The Examiner U-46 News Feed
U-46 Board to vote on policy change, expenses
By Seth Hancock
The Board of Education in School District U-46 is expected to vote on changes to policy 2.201 at its meeting on Monday, Nov. 7.
Two legislative committee meetings have been held on the policy concerning closed session meetings, and a draft with the change was presented on Monday, Oct. 17.
Although board member Jeanette Ward said she was “ok with the rest of it,” there was one portion she wanted changed before the vote. The concerning portion is in regards to board member access to closed session recordings which the presented draft stated notice “shall be given to the CEO or his designee 3-5 business days in advance.”
The proposed change from Ward was “when possible, reasonable notice will be given” and in parenthesis would be three to five days.
Ward made that suggestion during the previous committee meeting and “the point being I didn’t want to have to nail us down to three to five days” and it doesn’t need to be codified into policy.
The Illinois Open Meetings Act clarifies that local elected officials have a right to unfettered access to such recordings, and placing a specific regulation of advanced notice could lead to legal issues in the future.
Ward said she’s sympathetic to the administrations time and has given more notice previously when requesting access, but to put that in policy could hamper a board member’s ability to access.
“I’m willing to give as much notice as I can and to be reasonable, but there might be a time when we need quick access,” Ward said.
Veronica Noland, who co-chaired the committee meetings with Ward, agreed and said that she recalled the board members being in agreement at the last committee meeting. She said “we just overlooked that when we got down to the final draft.”
“(Ward) had a good point in that there may be an occasion where you’re within two days but you really need to listen to it and you might need to ask,” Noland said.
Miguel Rodriguez, chief legal officer, said he’d make the change.
Some of the other changes include additional language such as the need to record closed session meetings is “required by law” and that not just “a summary” of minutes will be kept but rather “an accurate summary.” The draft also allows “portions of a recording” to be publicly released with board approval, not just a full recording.
The ability of a recording to be publicly released with a board vote if it “no longer requires confidential treatment” remains, but nothing was added to the policy to clearly define what is or is not considered confidential.
The board will also vote in November on a $609,500 expenditure with Anderson Lock Company, which would come out of the education fund, as well as a one-year contract renewal costing $91,550 with Pearson Learning Assessments, which the nation’s taxpayers will be asked to pick up the bill through Title I and II funds.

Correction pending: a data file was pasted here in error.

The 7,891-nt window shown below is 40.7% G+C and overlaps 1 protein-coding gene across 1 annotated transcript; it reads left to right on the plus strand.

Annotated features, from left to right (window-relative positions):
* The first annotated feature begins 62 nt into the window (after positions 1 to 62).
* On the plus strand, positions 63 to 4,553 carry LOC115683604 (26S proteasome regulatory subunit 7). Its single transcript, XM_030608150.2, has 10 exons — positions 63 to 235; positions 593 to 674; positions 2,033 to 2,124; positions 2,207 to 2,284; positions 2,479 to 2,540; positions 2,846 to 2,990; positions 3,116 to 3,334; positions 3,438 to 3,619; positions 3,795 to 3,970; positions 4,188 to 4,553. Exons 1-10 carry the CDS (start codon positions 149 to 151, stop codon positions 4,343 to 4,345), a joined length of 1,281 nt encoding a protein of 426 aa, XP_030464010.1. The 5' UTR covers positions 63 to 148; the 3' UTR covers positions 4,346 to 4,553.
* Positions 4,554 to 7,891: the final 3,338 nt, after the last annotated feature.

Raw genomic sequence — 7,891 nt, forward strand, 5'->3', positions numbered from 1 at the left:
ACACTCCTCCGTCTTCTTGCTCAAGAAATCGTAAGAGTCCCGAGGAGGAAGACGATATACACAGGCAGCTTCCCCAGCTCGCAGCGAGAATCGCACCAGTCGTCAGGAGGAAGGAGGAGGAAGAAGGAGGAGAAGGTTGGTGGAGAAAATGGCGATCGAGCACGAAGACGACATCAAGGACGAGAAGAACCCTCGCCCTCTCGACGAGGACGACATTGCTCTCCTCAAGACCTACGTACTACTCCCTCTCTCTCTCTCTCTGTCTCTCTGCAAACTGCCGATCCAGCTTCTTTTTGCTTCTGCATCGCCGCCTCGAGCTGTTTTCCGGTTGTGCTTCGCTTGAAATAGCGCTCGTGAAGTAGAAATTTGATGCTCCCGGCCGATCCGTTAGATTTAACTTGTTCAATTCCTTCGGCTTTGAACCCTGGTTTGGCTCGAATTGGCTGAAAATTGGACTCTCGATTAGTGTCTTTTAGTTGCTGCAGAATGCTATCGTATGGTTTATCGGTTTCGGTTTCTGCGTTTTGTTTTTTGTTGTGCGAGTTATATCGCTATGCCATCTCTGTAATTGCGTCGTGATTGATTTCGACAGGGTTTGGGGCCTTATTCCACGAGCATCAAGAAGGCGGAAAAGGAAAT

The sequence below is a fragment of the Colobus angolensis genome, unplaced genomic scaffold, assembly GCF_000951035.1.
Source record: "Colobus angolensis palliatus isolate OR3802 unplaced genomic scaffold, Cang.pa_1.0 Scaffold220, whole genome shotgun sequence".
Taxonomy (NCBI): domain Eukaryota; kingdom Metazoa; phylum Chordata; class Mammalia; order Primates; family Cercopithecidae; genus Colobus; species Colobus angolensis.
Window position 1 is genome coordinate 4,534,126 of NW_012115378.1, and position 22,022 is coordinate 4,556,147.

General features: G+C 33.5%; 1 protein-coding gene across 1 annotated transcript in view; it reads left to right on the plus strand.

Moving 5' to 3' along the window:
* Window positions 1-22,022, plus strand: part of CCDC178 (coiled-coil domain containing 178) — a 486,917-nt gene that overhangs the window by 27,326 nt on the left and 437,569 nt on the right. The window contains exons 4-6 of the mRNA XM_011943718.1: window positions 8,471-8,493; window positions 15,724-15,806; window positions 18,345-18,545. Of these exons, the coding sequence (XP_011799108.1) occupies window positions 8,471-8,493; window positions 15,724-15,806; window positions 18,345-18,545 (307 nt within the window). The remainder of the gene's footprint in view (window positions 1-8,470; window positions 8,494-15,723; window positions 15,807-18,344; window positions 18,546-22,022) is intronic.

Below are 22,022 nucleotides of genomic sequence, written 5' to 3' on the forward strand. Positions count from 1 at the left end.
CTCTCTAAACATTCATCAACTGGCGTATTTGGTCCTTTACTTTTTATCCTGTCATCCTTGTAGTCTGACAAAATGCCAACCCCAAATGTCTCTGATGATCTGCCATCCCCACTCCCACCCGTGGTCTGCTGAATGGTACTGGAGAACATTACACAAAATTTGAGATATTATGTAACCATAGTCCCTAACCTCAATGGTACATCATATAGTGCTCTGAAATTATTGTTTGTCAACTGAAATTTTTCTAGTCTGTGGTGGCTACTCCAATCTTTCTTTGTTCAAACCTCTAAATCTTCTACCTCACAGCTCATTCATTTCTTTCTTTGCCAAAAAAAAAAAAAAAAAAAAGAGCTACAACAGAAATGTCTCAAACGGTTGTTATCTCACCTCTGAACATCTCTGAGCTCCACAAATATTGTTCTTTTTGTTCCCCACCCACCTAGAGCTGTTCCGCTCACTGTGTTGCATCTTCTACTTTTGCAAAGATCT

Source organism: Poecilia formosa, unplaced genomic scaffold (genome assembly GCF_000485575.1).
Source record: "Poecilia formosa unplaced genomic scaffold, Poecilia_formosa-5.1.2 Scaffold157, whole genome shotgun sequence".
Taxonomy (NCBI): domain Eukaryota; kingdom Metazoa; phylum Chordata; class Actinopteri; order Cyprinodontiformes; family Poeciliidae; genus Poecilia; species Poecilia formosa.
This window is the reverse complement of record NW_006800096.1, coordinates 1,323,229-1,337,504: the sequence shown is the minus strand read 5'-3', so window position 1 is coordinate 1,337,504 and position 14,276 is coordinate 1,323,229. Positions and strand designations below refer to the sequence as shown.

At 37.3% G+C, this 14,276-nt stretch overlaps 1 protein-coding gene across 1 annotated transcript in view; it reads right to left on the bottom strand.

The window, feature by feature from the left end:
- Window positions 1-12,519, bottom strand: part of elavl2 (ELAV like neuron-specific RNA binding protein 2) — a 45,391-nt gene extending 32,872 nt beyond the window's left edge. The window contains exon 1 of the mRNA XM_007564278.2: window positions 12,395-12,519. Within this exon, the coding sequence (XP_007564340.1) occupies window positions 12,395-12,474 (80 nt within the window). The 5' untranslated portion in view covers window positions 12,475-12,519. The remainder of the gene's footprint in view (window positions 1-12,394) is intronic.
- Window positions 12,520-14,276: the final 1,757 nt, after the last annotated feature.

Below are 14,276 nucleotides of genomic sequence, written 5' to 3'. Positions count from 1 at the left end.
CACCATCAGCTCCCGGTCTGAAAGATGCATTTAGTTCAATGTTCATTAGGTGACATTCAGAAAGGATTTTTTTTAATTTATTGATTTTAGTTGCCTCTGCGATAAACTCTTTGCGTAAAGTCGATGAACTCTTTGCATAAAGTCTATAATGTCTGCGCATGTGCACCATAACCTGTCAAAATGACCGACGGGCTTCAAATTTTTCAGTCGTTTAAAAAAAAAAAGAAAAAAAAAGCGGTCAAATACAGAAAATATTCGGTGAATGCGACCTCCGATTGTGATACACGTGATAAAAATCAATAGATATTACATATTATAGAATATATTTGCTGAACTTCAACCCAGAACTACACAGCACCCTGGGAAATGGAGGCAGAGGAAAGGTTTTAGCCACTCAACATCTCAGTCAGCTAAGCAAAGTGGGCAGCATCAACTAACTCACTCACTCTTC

The Anderson Lock Company bid is to “complete the installation of replacement … door locking hardware at middle schools.”
Board member Phil Costello inquired on why the money would come from the education fund which Rickey Sparks, director of business services, said: “Part of this is it goes into the general fund, so the general fund is the education fund for the school district. So anything that is not specifically tied to a fund goes into the education fund.”
This is Phase 2 of a project and board member Sue Kerr asked where the district stood on Phase 1, which was for elementary schools. Chris Allen, director of plant operations, said that phase was “near completion.”
The contract with Pearson is split up with $82,550 going towards the purchase of AIMSWEB Progress Monitoring Systems and $9,000 toward professional development.
Kerr asked about how AIMSWEB was being evaluated and Trisha Shrode, director of curriculum and instruction, said: “AIMSWEB is a progress monitoring tool, so when kids are in intervention it’s what we use to monitor their progress, hence the name.”
Shrode said through talking with teachers, U-46 is reviewing the “appropriateness” of the product and “moving forward until next year” with it. A determination of the effectiveness will be made next year.
The board voted on the product last year, and Ward asked if there was an increase in price. Shrode did not have the answer at the meeting but said they “added a more comprehensive professional development portion” and the quantity increased.
The Examiner reviewed the vote from last year and found that the cost for AIMSWEB last year was $79,596 meaning a $2,954 increase for the product plus the $9,000 for professional development.